Sunday, August 12, 2018
Last week, the American Psychological Association voted to stand firm against torture and to continue their opposition to military psychologists' work with Guantanamo detainees. Proponents of relaxing the ban argued that ready availability of military psychologists would be beneficial to the detainees who might seek counseling. However, the policy was initially implemented in 2015 when it was revealed the military psychologists had participated in aspects of detainee torture. Now, with a President who has spoken approvingly of waterboarding,a CIA Director who personally oversaw torture during her previous posting at a black hole site, and a U.S. Supreme Court nominee who views torture favorably, the solid majority of the APA felt that it was not the right time to relax the prohibition. Psychologists from independent agencies such as the Red Cross would be ethically permitted to offer counseling services at Guantanamo under the current APA policy, but the US has refused to give those professionals access to the facility.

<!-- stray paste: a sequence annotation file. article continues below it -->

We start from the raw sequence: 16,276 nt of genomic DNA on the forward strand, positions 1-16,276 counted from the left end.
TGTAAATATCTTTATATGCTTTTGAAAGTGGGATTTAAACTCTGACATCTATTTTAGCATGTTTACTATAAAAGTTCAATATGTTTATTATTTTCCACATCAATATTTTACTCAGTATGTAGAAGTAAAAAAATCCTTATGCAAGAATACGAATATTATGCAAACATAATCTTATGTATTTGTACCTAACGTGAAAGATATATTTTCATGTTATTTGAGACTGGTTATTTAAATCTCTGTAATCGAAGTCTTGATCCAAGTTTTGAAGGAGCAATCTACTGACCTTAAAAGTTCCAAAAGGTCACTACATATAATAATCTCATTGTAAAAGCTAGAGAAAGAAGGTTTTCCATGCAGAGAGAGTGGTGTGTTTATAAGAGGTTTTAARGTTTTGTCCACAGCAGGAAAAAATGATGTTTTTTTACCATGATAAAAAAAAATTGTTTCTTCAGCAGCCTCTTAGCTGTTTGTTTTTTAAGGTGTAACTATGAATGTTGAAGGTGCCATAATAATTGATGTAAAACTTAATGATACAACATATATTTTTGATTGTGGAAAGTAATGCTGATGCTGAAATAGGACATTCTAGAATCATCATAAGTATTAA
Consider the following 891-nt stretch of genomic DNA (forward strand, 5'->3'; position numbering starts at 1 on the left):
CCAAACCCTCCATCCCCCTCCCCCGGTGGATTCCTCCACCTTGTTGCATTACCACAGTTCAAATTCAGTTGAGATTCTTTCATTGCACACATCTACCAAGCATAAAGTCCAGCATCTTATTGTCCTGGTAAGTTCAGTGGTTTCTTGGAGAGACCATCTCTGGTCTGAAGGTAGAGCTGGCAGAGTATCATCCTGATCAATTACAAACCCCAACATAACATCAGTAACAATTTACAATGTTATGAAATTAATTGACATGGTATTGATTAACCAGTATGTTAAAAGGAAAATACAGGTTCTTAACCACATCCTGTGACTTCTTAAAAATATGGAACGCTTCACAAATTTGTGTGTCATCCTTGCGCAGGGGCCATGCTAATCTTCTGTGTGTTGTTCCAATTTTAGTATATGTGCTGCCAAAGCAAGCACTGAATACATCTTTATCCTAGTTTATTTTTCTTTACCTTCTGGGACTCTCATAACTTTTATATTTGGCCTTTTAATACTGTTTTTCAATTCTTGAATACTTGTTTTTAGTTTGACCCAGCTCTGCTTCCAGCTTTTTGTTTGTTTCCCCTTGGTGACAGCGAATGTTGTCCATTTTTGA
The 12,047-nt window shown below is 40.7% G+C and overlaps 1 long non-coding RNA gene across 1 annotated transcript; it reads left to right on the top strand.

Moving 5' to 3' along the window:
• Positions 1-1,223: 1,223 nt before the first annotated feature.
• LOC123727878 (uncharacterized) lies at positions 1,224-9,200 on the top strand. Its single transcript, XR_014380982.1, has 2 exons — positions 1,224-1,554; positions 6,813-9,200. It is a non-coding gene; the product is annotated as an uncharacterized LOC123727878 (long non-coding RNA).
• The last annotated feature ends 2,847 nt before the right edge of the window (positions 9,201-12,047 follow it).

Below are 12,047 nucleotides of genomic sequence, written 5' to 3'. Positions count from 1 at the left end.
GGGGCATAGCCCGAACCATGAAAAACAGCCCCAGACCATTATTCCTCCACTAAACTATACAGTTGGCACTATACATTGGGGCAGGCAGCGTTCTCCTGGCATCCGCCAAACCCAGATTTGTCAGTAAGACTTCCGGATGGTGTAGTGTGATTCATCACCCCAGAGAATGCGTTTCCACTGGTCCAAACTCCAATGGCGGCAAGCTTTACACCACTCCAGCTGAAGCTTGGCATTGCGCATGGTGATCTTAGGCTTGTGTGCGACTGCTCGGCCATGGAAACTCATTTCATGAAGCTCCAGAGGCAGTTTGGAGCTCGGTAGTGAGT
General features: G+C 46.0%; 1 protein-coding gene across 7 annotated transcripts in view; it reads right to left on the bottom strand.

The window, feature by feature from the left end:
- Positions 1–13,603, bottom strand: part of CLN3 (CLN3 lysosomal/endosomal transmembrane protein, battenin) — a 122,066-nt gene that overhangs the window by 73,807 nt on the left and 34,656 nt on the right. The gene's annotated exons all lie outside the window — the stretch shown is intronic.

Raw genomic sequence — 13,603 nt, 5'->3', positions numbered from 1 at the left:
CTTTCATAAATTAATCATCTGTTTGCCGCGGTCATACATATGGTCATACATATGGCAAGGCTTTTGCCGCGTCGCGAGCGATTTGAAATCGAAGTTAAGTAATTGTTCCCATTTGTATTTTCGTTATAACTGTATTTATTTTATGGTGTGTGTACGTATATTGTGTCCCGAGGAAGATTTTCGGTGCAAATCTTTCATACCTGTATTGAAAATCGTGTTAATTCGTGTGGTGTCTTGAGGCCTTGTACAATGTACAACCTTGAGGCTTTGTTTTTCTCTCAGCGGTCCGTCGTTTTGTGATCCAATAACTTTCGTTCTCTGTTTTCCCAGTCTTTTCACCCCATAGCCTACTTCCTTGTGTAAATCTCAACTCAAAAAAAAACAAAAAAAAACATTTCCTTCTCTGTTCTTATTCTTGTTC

Juan Méndez, the former United Nations special rapporteur on torture and cruel, inhuman, or degrading treatment or punishment, was among the human rights leaders who spoke out against a change in policy. He said in a statement, “The current military restriction on access to independent psychologists at Guantánamo is itself a violation of international law. For the APA to weaken its ethical standards to accommodate this violation is to acquiesce in the continued violation of the rights of the detainees.”
As recently as December 2017, the UN Special Rapporteur on torture relayed reports that torture was in continued use at Guantanamo.